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March-April 2009

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The Natural (and Not-So-Natural) History of "Turritella" Agate



Like the Holy Roman Empire, the extinct Irish Elk, and Grape Nuts, “Turritella agate” is not what its name says it is: it is not agate, and it is not made of fossil snails of the marine genus Turritella. This has been realized by professionals and many amateurs for a long time, but the name (and the confusion it promotes) has persisted. For example, in 1947, Hobbies magazine misinformed its readers with the following statement: “Conditions must have been quite different in Wyoming in the days when the turritellas swarmed in a warm sea where high mountains now rise” (Lewis 1947). More recently, a website selling fossils similarly states the following: “Some 40–60 million years ago, an ancient saltwater sea covered what is now Wyoming. A snail of the Turritella species lived in its shallow waters” (www.madeonearth.com/gemstone/wind_chimes/wind_chimes.htm).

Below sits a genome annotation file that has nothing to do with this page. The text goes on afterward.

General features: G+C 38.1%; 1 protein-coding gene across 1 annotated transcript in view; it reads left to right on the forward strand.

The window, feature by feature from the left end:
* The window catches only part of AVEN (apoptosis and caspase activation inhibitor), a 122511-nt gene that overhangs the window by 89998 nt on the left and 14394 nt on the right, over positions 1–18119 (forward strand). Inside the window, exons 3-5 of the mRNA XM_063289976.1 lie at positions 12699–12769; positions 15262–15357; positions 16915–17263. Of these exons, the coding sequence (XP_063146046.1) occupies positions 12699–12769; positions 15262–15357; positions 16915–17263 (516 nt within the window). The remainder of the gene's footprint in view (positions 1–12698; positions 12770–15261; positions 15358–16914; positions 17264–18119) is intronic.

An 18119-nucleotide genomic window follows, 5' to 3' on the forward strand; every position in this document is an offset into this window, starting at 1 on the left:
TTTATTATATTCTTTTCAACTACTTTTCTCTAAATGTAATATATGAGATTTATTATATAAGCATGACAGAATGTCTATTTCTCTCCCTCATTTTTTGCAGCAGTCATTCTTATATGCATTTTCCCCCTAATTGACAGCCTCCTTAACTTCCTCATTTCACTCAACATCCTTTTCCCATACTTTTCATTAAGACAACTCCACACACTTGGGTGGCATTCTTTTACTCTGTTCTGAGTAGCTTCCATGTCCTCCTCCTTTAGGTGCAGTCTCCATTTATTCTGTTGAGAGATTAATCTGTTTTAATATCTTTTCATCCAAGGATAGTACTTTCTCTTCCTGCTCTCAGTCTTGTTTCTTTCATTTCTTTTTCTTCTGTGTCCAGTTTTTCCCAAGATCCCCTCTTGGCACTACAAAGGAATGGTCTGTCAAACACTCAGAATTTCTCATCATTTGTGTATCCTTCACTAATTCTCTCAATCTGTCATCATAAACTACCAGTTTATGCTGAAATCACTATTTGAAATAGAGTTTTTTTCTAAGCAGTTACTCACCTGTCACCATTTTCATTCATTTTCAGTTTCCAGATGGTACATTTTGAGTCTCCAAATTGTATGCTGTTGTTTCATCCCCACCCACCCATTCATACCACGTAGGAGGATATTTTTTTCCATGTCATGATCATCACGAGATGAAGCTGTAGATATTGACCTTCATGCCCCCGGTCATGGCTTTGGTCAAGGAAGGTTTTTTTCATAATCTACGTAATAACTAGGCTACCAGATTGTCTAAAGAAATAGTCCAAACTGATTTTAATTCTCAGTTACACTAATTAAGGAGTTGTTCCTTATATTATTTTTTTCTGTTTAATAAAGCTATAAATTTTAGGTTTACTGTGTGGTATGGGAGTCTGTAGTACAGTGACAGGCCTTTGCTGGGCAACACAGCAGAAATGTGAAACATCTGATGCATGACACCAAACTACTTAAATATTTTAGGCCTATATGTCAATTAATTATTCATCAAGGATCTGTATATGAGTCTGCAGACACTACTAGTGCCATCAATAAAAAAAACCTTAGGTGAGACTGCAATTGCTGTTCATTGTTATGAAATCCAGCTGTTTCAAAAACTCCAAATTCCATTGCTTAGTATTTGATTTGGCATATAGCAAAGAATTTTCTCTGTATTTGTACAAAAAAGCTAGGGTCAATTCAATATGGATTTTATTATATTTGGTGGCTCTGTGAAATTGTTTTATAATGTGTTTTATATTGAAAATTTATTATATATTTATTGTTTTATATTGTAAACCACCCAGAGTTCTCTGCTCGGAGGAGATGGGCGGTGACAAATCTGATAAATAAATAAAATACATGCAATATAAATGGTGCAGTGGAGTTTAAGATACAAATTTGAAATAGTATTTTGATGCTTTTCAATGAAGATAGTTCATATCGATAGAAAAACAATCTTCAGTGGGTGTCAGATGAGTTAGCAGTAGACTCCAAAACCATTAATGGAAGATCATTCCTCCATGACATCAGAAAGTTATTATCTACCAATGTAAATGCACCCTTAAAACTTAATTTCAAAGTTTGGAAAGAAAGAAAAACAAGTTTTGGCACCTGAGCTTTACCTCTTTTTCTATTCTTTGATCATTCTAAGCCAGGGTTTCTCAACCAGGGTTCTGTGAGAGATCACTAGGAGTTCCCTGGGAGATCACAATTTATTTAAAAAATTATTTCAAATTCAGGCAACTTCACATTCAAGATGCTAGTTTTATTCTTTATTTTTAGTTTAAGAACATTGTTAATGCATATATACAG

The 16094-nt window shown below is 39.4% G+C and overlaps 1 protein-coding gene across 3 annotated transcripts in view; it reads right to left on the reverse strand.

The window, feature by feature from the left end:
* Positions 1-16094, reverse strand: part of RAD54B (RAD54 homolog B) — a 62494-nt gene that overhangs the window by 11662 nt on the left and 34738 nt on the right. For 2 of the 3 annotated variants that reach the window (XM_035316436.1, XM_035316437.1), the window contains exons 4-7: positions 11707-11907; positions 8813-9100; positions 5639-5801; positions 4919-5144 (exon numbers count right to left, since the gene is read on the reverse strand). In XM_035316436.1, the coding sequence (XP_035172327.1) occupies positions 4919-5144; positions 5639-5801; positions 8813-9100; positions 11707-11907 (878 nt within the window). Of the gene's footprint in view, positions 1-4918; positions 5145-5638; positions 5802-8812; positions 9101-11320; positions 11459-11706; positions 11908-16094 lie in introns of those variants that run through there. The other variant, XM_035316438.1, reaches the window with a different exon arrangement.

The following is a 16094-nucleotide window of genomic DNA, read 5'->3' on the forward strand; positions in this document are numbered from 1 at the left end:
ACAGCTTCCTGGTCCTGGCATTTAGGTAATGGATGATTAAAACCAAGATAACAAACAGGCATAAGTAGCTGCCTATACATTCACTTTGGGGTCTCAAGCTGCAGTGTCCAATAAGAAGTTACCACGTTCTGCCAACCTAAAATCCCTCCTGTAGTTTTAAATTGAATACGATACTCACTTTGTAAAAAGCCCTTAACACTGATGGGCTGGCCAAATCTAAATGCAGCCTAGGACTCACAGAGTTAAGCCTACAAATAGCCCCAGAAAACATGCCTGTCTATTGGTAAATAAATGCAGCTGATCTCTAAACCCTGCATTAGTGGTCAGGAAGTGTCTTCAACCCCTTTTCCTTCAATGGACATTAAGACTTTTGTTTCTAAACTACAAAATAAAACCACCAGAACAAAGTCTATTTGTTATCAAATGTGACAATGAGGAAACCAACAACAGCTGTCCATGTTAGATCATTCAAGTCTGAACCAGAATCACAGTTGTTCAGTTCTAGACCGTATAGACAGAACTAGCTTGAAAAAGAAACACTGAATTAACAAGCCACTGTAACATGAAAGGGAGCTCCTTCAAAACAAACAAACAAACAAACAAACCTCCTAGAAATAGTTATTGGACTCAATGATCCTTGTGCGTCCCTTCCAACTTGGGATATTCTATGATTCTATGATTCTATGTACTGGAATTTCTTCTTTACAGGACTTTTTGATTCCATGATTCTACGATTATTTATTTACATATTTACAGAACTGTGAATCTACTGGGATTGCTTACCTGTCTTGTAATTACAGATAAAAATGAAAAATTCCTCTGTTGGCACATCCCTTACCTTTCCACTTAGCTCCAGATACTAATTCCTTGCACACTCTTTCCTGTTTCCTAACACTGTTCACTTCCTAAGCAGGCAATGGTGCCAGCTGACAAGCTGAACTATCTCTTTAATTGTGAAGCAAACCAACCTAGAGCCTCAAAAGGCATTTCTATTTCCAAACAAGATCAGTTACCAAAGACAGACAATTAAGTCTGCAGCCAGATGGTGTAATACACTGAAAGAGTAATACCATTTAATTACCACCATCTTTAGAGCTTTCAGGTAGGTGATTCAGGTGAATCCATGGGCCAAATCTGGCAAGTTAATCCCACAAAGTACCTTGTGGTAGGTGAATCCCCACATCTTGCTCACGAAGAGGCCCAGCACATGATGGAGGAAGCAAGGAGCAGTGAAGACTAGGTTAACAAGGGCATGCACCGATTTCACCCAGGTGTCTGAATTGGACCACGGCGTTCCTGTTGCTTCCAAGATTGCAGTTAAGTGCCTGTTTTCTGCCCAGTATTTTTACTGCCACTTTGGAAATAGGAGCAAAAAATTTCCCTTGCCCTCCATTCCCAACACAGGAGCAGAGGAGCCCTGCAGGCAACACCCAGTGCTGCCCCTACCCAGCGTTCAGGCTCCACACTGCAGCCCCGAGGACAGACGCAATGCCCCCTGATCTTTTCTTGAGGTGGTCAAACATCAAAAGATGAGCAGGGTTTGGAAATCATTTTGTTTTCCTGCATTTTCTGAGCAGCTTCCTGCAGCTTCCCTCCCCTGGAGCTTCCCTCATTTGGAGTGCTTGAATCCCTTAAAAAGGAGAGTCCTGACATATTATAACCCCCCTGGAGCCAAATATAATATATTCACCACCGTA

Dr. Warren Allmon is director of the Paleontological Research Institution and a professor of paleontology in the Department of Earth and Atmospheric Sciences at Cornell University in Ithaca, New York.


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